Tonight, at dinner with some friends, two gifted actors and a talented up and coming director, we noted how difficult it is to make a good comedy that is a powerful drama as well. While there are many great comedies like “RUTHLESS PEOPLE” which make us laugh, there are few flicks like the classic “THE PHILADELPHIA STORY” which stir our more tender — and deeper — emotions as they make us laugh. Indeed, the Greeks, those who “invented” the western concept of drama, staged entertainment, had their three great tragedians (Aeschylus, Sophocles, Eurpides) and their one great comedian (Aristophanes). None of these four greats ever seemed to “mix their genres.”
In addition to the Katharine Hepburn–Cary Grant–Jimmy Stewart classic (i.e., “THE PHILADELPHIA STORY“), we came up with a couple movies which were both dramas and comedies, notably “WHEN HARRY MET SALLY” and “AS GOOD AS IT GETS.” Now, I open it up to you, readers, to suggest other movies which succeed in blending these genres. I am particularly interested in gay movies which move us deeply while making us laugh. Maybe, “TRICK” . . . .
So, comment below or drop me an e-mail and let me know what you come up with. . .
UPDATE: Reader Terry writes in to note that I was incorrect to write that the four great Greek playwrights (whom he calls poets) did not “mix their genres.” Instaed, he points out, “the custom was to submit four plays during the festival, three tragedies and one comedy, all of these poets mixed genres, it’s just that the remnants of their opposite genres are few and limited, hence unread by those who only take the college survey course. Each poet had one day for their presentation, and at the end of the festival one was awarded the prize. Poets were expected to be able to master both tragedy and comedy in order to win the festival’s prize that year.”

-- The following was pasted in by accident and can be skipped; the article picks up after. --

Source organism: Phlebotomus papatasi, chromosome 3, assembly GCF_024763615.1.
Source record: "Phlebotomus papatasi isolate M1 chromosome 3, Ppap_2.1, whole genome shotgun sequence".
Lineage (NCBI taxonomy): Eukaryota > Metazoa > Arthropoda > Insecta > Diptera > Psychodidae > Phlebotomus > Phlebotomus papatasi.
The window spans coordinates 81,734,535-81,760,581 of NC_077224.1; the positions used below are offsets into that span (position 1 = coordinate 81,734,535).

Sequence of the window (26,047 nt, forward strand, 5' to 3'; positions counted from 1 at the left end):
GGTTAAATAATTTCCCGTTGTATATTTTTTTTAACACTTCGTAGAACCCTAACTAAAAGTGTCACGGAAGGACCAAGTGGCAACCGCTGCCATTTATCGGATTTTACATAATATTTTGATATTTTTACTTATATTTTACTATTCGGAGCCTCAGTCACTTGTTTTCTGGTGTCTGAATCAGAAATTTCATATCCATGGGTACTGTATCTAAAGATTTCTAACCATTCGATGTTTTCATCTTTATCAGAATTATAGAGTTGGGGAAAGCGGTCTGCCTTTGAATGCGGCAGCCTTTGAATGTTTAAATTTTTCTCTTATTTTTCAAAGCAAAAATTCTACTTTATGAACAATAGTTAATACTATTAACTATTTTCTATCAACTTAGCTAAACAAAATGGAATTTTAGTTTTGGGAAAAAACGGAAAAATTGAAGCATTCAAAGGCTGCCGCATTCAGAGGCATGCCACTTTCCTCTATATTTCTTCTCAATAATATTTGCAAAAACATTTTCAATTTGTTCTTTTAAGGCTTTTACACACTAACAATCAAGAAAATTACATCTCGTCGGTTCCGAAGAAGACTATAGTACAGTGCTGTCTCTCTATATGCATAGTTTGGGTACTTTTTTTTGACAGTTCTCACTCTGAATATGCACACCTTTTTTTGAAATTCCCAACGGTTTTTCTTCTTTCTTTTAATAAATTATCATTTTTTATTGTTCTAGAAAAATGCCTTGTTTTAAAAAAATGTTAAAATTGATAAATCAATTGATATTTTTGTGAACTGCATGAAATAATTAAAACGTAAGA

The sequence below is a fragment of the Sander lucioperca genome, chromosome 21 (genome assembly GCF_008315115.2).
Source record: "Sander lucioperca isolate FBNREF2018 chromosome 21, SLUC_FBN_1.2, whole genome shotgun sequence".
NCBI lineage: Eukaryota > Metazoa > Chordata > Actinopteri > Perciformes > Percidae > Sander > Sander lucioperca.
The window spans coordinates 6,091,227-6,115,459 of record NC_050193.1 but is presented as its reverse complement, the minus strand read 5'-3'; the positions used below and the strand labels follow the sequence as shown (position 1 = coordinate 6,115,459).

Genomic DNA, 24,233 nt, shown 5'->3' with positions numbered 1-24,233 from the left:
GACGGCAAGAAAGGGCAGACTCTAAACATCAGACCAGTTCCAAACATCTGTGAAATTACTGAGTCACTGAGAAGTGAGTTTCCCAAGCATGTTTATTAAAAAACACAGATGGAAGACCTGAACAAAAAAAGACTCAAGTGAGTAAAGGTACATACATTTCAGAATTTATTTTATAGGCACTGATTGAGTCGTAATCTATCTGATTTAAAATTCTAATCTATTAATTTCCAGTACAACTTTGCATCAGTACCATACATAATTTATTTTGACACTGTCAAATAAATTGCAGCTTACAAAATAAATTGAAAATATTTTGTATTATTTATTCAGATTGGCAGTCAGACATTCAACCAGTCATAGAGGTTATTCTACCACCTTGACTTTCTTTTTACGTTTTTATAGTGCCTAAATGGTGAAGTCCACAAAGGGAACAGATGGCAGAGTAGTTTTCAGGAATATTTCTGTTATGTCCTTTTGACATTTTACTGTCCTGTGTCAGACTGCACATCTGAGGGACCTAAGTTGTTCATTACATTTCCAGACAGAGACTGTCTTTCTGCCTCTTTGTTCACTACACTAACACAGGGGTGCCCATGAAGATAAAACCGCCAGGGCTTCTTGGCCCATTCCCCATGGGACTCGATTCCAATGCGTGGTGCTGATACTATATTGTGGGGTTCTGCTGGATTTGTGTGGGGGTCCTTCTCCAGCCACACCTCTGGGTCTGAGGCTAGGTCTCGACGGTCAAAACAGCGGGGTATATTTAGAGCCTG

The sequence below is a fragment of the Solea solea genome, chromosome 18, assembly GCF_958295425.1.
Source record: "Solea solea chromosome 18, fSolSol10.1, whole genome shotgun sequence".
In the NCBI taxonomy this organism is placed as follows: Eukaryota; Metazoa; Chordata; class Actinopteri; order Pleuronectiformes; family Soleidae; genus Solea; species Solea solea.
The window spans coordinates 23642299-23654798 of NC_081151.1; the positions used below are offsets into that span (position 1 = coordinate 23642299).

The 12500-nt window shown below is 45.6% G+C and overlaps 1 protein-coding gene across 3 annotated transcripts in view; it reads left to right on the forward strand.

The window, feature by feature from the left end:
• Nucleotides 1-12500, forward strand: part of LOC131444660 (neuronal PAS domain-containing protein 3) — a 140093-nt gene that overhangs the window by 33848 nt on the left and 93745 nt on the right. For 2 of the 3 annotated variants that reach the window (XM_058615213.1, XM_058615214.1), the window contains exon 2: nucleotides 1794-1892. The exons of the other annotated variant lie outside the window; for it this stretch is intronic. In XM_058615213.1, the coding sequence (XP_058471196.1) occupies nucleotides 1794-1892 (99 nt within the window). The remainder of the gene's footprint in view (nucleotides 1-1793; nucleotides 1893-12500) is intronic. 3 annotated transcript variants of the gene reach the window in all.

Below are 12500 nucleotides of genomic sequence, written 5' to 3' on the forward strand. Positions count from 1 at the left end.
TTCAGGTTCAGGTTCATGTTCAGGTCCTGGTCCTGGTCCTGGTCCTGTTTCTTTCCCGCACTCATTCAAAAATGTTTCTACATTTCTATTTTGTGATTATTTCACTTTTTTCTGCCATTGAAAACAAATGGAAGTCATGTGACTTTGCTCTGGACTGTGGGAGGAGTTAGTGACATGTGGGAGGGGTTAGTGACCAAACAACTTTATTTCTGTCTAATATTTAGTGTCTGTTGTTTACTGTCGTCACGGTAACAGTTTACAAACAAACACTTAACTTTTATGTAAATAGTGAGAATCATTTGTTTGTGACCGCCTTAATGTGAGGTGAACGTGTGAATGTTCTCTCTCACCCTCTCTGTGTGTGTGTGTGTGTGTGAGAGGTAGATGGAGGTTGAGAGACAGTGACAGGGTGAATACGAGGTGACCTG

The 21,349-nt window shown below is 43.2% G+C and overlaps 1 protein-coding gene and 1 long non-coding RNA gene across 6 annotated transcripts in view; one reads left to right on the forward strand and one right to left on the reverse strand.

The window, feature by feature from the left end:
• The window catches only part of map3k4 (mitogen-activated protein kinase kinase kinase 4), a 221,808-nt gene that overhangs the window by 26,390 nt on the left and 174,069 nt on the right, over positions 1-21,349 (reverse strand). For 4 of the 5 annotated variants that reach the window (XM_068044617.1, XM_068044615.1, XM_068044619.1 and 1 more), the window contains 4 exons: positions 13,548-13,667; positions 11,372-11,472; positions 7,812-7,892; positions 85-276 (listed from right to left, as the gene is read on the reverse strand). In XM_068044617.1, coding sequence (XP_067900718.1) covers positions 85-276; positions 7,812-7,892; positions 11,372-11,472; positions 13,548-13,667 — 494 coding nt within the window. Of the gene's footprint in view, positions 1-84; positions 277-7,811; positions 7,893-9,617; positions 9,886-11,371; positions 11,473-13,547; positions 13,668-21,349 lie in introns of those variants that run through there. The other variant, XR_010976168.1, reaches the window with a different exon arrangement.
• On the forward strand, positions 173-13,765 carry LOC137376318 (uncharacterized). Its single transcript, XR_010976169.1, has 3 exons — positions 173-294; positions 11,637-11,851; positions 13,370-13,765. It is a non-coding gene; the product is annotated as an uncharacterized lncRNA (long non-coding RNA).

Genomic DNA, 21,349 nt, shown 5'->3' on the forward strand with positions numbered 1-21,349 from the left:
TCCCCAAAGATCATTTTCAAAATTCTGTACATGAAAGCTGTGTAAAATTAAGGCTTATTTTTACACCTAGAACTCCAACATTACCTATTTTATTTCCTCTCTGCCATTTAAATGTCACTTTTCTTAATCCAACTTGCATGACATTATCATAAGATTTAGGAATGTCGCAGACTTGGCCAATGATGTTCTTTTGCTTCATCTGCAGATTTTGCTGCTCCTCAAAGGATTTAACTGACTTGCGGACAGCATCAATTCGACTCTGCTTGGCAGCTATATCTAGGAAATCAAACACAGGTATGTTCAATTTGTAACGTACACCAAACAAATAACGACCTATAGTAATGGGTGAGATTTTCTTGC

UPDATE #3: A successful screenwriter e-mailed me, “I’d say most of the Billy Wilder comedies (esp. SOME LIKE IT HOT, THE APARTMENT) and the Preston Sturges comedies (esp. THE GREAT McGINTY and SULLIVAN’S TRAVELS) as well as the Chaplin silents like THE GREAT DICTATOR, MODERN TIMES and Buster Keaton‘s THE GENERAL just to name a few.” (My friend’s e-mail reminds me of my favorite Chaplin flick: “CITY LIGHTS.”)